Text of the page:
Byline: By A. D. Horne, Washington Post Foreign Service; Washington Post correspondent William Chapman in Manila, Special Correpondents Shigehiko Togo in Tokyo and Young H. Lee in Seoul and staff writer Ian Black contributed to this report

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The Washington Post

September 2, 1983, Friday, Final Edition

U.S. Says Soviets Shot Down Airliner

BYLINE: By A. D. Horne, Washington Post Foreign Service; Washington Post correspondent William Chapman in Manila, Special Correpondents Shigehiko Togo in Tokyo and Young H. Lee in Seoul and staff writer Ian Black contributed to this report.

SECTION: First Section; A1

LENGTH: 1856 words

A missile fired by a Soviet jet fighter downed a Korean Air Lines jet with 269 persons aboard near the Soviet island of Sakhalin Wednesday, American officials charged yesterday, calling on Moscow to explain "this appalling act."

The Boeing 747, whose passengers included Rep. Larry McDonald (D-Ga.) among an estimated 30 or more Americans, apparently plunged into the Sea of Japan, with no sign of any survivors. The plane went down early Thursday morning, Tokyo time, which was Wednesday afternoon here.

Soviet officials, facing mounting international outrage, did not acknowledge downing the plane. A brief statement issued in Moscow by the official Tass news agency said only that Soviet fighter planes had tried to guide "an unidentified plane" that twice "violated the air space of the U.S.S.R.," but that "the intruder plane did not react to the signals and warnings from the Soviet fighters and continued its flight in the direction of the Sea of Japan."

The Soviets later reported, in a message delivered to the State Department, that search parties had found signs of a possible crash in the area of Moneron Island, west of Sakhalin.

The plane, on a flight from New York to Seoul with a refueling stop in Anchorage, Alaska, apparently wandered far north of its scheduled flight path, which would have passed south of the Kuril Islands and the northern Japanese island of Hokkaido.

Secretary of State George P. Shultz said the plane "strayed into Soviet airspace over the Kamchatka Peninsula and over the Sea of Okhotsk and over the Sakhalin Island." Shultz said that "at least eight fighters" were scrambled to intercept the airliner, and that the fighter that shot it down "was close enough for a visual inspection of the aircraft."

But Shultz said there was no direct radio contact between the airliner and the Soviet planes. "We can see no explanation whatever for shooting down an unarmed commercial airliner," Shultz said.

In Santa Barbara, Calif., White House spokesman Larry Speakes announced that President Reagan was returning to Washington today, a day earlier than planned, for a meeting with his national security advisers.

Late yesterday, State Department spokesman John Hughes said Soviet Foreign Minister Andrei Gromyko had sent Shultz a message that was "almost verbatim" the Tass statement. Hughes said the Soviet Embassy was told that Gromyko's message was "totally inadequate" as an explanation.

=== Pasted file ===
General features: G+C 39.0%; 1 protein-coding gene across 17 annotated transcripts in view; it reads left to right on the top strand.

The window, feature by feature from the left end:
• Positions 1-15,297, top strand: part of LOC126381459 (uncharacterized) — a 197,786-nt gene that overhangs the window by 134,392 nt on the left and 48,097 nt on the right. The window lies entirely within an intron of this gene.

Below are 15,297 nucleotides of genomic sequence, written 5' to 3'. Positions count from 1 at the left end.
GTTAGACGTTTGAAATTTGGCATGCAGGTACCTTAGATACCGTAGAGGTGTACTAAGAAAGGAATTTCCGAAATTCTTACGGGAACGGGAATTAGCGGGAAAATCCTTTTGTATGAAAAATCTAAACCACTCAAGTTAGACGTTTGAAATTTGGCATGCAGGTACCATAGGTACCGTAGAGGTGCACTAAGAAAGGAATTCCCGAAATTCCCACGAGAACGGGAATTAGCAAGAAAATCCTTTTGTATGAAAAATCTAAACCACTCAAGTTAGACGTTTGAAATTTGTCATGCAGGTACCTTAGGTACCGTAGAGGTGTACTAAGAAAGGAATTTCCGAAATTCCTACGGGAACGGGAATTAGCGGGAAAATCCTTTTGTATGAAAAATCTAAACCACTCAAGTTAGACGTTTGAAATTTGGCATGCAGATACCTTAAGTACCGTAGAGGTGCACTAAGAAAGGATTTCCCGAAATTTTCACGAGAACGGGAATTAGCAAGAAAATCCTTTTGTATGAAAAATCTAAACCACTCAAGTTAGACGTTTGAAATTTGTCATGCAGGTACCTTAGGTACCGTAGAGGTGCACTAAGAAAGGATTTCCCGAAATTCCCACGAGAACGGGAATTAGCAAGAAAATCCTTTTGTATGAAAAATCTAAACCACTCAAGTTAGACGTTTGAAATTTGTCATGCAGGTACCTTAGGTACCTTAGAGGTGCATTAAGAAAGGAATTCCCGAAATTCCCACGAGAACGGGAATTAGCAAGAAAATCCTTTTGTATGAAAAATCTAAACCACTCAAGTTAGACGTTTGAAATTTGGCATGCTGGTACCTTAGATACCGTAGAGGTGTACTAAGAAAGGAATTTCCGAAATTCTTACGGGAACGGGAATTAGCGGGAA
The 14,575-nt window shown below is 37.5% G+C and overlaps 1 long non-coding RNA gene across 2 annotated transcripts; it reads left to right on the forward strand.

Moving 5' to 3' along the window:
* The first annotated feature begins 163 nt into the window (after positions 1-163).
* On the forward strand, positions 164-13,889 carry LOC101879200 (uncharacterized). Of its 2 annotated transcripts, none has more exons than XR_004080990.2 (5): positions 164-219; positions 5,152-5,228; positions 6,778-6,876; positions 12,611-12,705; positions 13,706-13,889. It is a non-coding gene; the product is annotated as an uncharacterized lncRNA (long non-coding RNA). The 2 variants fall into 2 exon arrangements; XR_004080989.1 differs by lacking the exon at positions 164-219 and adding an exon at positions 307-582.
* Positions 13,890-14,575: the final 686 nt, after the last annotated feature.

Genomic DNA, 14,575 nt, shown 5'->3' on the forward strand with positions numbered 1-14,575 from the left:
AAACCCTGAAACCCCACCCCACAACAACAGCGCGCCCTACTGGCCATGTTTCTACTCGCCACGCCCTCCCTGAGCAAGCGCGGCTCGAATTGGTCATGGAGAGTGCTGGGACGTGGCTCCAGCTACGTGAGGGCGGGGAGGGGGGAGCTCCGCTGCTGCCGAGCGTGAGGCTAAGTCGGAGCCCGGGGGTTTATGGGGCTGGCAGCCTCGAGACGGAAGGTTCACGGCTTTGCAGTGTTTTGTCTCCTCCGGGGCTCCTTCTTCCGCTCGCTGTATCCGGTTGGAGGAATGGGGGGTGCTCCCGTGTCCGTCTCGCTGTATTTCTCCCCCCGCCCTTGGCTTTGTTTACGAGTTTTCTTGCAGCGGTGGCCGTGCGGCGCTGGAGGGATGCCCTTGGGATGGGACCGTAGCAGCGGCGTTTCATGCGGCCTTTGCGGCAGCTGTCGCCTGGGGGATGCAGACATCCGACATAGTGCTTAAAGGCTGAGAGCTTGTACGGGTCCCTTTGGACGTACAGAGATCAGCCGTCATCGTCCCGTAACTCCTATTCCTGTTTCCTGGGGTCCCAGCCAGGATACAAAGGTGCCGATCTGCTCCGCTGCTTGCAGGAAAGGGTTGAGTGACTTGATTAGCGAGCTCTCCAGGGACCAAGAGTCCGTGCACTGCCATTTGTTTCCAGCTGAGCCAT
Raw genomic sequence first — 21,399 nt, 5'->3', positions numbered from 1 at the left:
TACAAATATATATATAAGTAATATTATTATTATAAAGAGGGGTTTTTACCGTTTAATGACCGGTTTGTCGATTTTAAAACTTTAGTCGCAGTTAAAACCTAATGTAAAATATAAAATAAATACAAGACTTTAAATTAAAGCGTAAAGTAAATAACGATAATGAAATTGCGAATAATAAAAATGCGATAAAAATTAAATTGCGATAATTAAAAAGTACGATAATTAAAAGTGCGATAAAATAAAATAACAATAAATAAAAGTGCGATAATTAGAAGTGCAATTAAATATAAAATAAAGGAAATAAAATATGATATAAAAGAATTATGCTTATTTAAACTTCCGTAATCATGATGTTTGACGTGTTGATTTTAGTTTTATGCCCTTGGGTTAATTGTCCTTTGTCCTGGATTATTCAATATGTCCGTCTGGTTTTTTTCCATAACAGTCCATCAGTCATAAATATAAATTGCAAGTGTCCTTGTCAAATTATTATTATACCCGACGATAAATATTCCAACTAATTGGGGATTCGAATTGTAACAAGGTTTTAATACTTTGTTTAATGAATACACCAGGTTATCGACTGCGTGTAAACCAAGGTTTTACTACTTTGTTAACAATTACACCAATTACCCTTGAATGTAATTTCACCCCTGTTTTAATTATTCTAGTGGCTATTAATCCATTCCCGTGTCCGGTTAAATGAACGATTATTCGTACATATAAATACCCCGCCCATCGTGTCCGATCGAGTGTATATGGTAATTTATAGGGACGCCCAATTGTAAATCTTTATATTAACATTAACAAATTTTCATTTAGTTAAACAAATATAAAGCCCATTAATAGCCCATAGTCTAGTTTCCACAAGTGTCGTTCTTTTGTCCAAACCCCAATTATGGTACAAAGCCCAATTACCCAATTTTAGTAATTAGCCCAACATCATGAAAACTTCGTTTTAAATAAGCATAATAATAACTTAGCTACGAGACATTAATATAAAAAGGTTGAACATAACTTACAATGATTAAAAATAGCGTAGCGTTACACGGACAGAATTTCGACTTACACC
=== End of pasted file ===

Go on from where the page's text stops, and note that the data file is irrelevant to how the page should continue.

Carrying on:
Other nations with citizens aboard the downed plane expressed outrage. According to Korean Air Lines, the majority of the passengers were South Koreans, but there were also Japanese, Taiwanese, Filipinos, Thais, Canadians and persons of other nationalities aboard.

In Tokyo, Japanese Foreign Minister Shintaro Abe said that if the airliner had been shot down by Soviet planes, it was "very regrettable." Soviet Ambassador Vladimir Pavlov was summoned to the Foreign Ministry for an explanation.

In Ottawa, Canadian Minister of State Jean-Luc Pepin said that Soviet Embassy Charge d'Affaires Alexander Novikov cautioned him, "Planes go down without being shot down." Last night, Deputy Prime Minister Allan J. MacEachen said he was "very offended" by the Soviet reaction.

In Seoul, South Korean President Chun Doo Hwan met twice with his Cabinet during the day, and later issued a statement accusing the Soviet Union of "a barbarous act" and demanding a Soviet apology. South Korea has no diplomatic relations with the Soviet Union--a strong supporter of its rival, North Korea.

France also "expressed its gravest indignation" and instructed its foreign minister "to demand all the necessary explanations in order to determine who is responsible for this tragic affair."

The State Department said the United States was calling for a United Nations Security Council meeting on the incident.

Although the plane, Korean Air Lines' Flight 007, disappeared from radar screens at 3:38 a.m. Thursday, Tokyo time (2:38 p.m. EDT Wednesday), its fate was unknown for hours. When the plane failed to reach Seoul, Korean Air Lines announced that it had landed safely on Sakhalin. Yesterday, airline officials said they had made the announcement, based on "premature" information, to ease the concern of the passengers' relatives.

The airline's false announcement was just one of the mysteries surrounding the fate of Flight 007. The radar screens on which the flight was being tracked were operated by Japanese military personnel, who must have noticed that the plane had entered Soviet airspace. But civilian air controllers in Tokyo received radio messages from Flight 007 reporting, on the basis of its onboard instruments, that it was on course well south of Soviet territory.

Asked about this discrepancy, Japanese defense officials in Tokyo said they are not able to warn air controllers each time an unidentified plane enters Soviet airspace. Since the civilian controllers in radio contact with Flight 007 apparently did not have the plane on their own radar screens, they had no way of knowing the plane was not where its pilot had said it was.

Under internationally recognized procedures, aircraft intercepting a possible intruder wave their wings to indicate the intruder is to allow himself to be escorted to a landing.